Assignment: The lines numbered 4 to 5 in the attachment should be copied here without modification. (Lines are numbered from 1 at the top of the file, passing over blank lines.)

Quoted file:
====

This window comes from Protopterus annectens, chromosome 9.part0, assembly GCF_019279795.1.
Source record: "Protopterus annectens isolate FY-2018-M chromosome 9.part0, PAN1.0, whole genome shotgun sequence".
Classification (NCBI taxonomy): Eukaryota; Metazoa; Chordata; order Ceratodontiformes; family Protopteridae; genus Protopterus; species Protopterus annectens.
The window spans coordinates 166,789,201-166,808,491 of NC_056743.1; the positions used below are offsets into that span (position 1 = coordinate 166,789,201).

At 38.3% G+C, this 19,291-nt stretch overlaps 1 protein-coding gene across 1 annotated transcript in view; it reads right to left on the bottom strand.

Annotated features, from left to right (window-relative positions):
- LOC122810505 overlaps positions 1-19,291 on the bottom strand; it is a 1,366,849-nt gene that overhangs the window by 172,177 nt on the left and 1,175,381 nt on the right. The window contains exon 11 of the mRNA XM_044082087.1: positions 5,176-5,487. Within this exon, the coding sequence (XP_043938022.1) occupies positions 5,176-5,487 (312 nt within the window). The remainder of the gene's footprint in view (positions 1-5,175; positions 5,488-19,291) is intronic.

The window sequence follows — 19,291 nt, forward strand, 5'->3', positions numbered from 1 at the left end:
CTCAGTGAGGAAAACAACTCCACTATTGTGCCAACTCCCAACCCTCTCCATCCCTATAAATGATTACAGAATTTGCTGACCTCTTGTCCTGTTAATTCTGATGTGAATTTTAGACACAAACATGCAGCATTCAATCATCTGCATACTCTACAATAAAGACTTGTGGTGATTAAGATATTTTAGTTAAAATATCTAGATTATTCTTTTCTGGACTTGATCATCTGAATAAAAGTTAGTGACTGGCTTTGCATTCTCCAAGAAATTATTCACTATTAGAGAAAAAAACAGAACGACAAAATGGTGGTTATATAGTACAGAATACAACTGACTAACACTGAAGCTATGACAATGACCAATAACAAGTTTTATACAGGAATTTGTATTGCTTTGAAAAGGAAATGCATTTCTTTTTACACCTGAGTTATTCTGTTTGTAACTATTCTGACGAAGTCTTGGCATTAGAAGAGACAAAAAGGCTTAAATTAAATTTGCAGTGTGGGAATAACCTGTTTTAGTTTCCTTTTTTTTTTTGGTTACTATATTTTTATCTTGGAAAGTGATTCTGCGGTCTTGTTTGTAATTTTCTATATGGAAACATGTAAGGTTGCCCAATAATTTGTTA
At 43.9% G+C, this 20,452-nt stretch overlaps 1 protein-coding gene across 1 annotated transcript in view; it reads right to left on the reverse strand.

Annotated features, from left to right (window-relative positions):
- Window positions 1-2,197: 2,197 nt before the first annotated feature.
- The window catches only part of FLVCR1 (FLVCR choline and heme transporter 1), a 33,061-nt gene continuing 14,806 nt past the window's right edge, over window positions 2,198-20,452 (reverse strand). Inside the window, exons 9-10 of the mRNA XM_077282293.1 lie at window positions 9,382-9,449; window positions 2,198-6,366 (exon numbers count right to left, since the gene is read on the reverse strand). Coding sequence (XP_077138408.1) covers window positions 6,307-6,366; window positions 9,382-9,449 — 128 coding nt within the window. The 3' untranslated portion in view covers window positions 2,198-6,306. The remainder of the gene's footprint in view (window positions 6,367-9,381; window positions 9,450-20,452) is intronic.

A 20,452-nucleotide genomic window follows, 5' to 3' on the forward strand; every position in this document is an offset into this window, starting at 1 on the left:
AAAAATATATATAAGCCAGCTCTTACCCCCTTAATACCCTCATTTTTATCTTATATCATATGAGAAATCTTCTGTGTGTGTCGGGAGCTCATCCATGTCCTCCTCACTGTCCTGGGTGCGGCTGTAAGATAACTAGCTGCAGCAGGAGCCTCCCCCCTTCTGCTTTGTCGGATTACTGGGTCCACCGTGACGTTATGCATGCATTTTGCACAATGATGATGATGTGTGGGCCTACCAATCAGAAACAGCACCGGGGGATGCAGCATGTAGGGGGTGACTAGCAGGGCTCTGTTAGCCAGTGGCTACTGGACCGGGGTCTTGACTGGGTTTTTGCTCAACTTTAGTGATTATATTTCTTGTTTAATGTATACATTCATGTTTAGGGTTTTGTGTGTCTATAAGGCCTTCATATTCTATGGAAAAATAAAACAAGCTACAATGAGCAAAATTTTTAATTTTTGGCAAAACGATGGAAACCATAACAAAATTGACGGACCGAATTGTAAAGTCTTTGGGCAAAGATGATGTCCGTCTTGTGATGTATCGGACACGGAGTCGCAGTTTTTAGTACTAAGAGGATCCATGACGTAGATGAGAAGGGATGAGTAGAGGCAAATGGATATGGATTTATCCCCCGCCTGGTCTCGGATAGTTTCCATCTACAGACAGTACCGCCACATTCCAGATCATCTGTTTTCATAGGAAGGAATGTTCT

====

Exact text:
The window spans coordinates 166,789,201-166,808,491 of NC_056743.1; the positions used below are offsets into that span (position 1 = coordinate 166,789,201).

At 38.3% G+C, this 19,291-nt stretch overlaps 1 protein-coding gene across 1 annotated transcript in view; it reads right to left on the bottom strand.